Evolving is different from developing.  Developing is moving toward a goal.  Evolving has more of a sense of “This is new, and I don’t know where I am going.”  It doesn’t mean that we don’t do both simultaneously.  It’s important to know that development has its own course.  Some things take 5 minutes while others take years.  The mind of evolution doesn’t look for answers.  It is open to what is now.  At that point the options are many.  What do I want, and am I supported?

I love my work, and a big part of my work is staying present and finding ways to help my clients stay present.  In this, my meditation practice and massage practice dovetail each other.  My meditation practice and faith in the skill of that practice are at the very center of my life.  Because of that I now facilitate two weekly sitting groups at the beautiful serene yoga studio where my office is.

If you have any interest, please go to the tab titled “Meditation Newsletters”.

I am becoming more involved in Thai Massage which involves a lot of stretching.  Sometimes the stretching is passive, while sometimes I might put pressure on a particular muscle and then stretch.  In the second example, a specific tight area is directly contacted and felt specifically.

I have also begun Feldenkrais sessions with a very good practitioner.  I have done numerous workshops in Feldenkrais and enjoy them immensely and get a lot out of them.  Feldenkrais works with movement in sometimes very slow ways, discovering new pathways and patterns, but not usually directly and pointedly putting pressure on a specific tight area.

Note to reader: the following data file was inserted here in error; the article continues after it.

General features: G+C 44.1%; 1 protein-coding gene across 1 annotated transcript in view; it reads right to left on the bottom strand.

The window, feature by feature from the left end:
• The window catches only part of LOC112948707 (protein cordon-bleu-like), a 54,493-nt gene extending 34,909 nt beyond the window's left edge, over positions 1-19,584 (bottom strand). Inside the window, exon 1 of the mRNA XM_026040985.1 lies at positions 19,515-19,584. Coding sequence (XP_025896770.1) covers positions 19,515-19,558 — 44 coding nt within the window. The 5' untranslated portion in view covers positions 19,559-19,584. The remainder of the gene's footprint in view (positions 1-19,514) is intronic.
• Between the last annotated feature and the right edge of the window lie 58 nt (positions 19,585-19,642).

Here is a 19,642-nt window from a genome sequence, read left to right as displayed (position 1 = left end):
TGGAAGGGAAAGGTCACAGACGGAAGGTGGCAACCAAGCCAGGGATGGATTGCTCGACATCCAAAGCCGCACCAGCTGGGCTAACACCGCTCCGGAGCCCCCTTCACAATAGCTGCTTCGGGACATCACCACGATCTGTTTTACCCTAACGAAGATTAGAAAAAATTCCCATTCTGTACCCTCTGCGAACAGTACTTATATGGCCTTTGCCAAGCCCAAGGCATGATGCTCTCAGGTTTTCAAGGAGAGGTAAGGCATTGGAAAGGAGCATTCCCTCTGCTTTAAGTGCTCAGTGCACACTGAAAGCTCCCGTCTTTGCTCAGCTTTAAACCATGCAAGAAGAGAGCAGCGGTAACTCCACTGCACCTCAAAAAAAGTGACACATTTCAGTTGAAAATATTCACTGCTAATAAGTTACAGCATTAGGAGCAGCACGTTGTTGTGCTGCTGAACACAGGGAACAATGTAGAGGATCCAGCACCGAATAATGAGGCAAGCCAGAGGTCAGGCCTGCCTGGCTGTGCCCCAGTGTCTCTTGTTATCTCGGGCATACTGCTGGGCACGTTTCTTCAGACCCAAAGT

What I am discovering for me is that I, and many people when experiencing muscular and skeletal discomfort really respond well when you find and isolate the area that is giving them problems.  “Right there, that’s the spot!”.  Sometimes these “spots” are very hard to find buried under and between other muscles/fascia.  Sometimes there are quite a few spots.  The muscles are pretty much basic geometry.  If this one is tight here, and this one is tight there, then the pattern becomes more obvious.  And of course for every tight muscle, there is one somewhere that is “a slacker”.

So I’ll probably find ways to integrate Thai Massage into my work, but still work deeply in the fascia and muscles, and the verdict is still out on my Feldenkrais sessions.  I think the work is profound, but I’m not sure I have the patience and time to get the results I hope to get from my hip-knee issue.  I’d apprecitae any feed back.